This week Roque and Luke head back to La Mancha to the little known and very hard to find region of DO Mondéjar. Odd given it’s right next door to the capital! They sample a bemusing bottle of Arís, a white wine from Bodega Mariscal and made from the Torrontés grape. They also discuss a new wine controversy: handpicked grapes versus machine harvested. Salud!
This week Roque and Luke head back to the land of Quixote to finally take on the world’s largest wine-growing region: DO La Mancha. They share a rather impressive bottle of Finca Antigua Merlot. All goes normally until Roque drops the biggest surprise in the history of SWE. Enjoy!
If you come to Madrid, which of course, we hope you do. If you go into a modern or classic little Spanish tapas bar, which of course, we hope you do. And if you order a wine, which of course, you should, you’ll often have limited options. You ask for a vino tinto, and will almost always be given a Tempranillo from Rioja – although these days it is common to be offered a Ribera del Duero. Ask for a vino blanco, and you’ll be proffered a goblet of Verdejo from Rueda – though, again, sometimes Albariño from Rías Baixas makes an appearance.
Across most of Castille – both Castilla y León and La Mancha – and Madrid, Extremadura, and Andalucía the most common white wine is always Verdejo. Go most other places and that exotically named grape is still there, accompanied with her productive little region of Rueda. It’s the most well-known grape and region pairing that no-one has heard of!
So today it’s time to meet Verdejo: Spain’s quiet signature grape.
- The juicy green gapes were brought to Spain probably sometime in the 11th century by the Mozarabs coming from the north of Africa.
- The first vines were planted in the small but sensationally productive region of Rueda, 175km northwest of Madrid. There are fewer than 60 bodegas in the area, but the grape has become synonymous with the area. Pure terroir.
- It seems to be the daughter of Savagnin and Castellana Blanca.
- The name stems from the Spanish for green, verde. The viticultural version of ‘say what you see’ as they are famed for their green-blue bloom.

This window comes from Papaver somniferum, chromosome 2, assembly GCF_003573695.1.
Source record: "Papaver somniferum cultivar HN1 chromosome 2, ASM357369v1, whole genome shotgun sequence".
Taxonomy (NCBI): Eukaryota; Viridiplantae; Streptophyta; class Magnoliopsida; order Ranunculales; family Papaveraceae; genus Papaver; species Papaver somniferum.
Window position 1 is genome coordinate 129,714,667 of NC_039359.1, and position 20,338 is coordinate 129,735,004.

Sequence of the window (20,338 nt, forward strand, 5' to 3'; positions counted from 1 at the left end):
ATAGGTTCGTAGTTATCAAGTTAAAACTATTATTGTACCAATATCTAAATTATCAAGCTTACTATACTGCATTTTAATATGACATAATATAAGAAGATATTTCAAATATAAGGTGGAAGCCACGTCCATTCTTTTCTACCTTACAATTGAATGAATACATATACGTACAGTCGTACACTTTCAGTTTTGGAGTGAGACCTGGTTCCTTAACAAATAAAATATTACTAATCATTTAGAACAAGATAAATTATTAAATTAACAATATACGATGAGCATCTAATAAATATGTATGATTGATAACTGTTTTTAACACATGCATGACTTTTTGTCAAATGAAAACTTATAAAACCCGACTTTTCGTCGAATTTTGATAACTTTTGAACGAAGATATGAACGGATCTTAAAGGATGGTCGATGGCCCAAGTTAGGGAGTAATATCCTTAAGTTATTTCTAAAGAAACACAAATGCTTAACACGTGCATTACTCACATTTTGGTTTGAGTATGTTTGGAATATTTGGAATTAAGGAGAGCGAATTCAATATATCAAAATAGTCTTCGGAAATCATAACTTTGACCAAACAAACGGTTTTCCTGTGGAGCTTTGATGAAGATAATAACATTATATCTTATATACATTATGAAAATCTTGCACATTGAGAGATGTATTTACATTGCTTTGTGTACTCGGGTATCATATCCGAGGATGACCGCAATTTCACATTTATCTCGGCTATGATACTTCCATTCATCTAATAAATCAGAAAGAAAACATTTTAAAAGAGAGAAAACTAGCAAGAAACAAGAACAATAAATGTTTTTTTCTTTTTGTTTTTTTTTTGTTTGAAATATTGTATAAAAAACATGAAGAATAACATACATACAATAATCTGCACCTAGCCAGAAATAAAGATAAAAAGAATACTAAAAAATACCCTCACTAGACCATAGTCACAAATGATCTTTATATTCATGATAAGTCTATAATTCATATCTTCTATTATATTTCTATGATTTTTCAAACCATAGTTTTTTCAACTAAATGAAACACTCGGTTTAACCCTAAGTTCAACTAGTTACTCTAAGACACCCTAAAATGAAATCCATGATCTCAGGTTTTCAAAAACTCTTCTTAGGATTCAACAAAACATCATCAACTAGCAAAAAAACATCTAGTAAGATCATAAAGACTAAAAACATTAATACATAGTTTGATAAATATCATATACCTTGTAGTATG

- In 2010, Australia got a taste for the grape and started to plant it.
- The grape is ideally suited to the poor soils and harsh environment present in Rueda; a region that can drop 25 degrees celsius at nighttime.
- The climate of the meseta is also handy, because Verdejo has a high susceptibility to Powdery mildew fungal disease. The complete dryness doesn’t allow the humidity-loving growth of the fungus.
- It’s only really in the last 40-odd years that Verdejo from Rueda has come into its own. For a long time it was used in Spain to produce a strong Sherry-like wine.
- It wasn’t until 70s, with the Rioja giant Marqués de Riscal seeing its potential, that Verdejo began to be used to make fresh and crisp still wines.
- It’s a fairly venerable Spanish denominación de origen, formed in 1980.
- The grapes, like many in hot climates, are generally harvested at night. The cooler temperatures will protect the grapes and mean they won’t start to oxidise.
- As per usual, Verdejo has myriad other names, though generally they are not common but they are wonderful to look at: boto de gall, botón de gallo blanco, cepa de madrigal, gouvelo, verdal del país, verdeja, verdeja blanca.
- Verdejo as a wine, especially when showing its full expression in Rueda, is famed for its slightly green-tinted straw colour and aromatic and almost herbaceous aroma.
- It’s not dissimilar to Sauvignon Blanc or a big Pinot Gris. Some laurel, bitter almonds, lemons and citrus are all found on the nose. The palate is smooth and quite full and has sharp acidity.
- Be aware Verdejo can be rather unappealing if not served chilled enough, sometimes too alcoholic and petrolly. But when chilled correctly is an utter delight.
- Verdejo can take to ageing quite well, turning almost nutty. That being said, it is not overly common; many producers believing that you lose the intrinsic qualities that Verdejo is good for.
- The grape, due to the similarity of the vines and name, is sometimes confused with Verdelho. They are not the same. And that’s that.
- Verdejo is often mixed with Sauvignon Blanc or Macabeo.
- Due to the acidity of the wines, Verdejo is almost the perfect food pairing white wine.
- It goes very well with seafood and shellfish.
- Salty or matured food like strong cheeses pair brilliantly.
- Verdejo also can go toe to toe with ‘exotic’ food like Thai or Chinese and even spicy food – though, as stated prior, make sure it’s well-chilled!
- The wines, to be called Rueda Verdejo must be 85% Verdejo. Usually, to show it off fully, producers are more likely to produce 100% wines.
- Despite finding its spiritual home in Rueda, the largest planting of the grape is actually in Extremadura followed by Castilla La Mancha.
So, even though the boozing populace of Madrid may either a) be bored of Verdejo these days or b) take it for granted, there is no doubting or ignoring the fact that this little green juice bomb has been carrying Spain’s greatest cities, its most famous socialites, its hardy workers and its tiniest villages, into various states of inebriation for centuries.
Verdejo (and Rueda) are owed a debt of soused thanks from a lot of Spain. When all else fails and the cabinets and shelves are running dry, there’s always Verdejo, smiling down at you and saying ‘Hola, pop me in the fridge a while and then drink me!’
This week we dive into the Manchegan giant Valdepeñas; not Luke’s favourite region. We try with Corocovo 24 Barricas, from Megía e Hijos wineries. Will he be converted? Expect the usual banter and wine knowledge.
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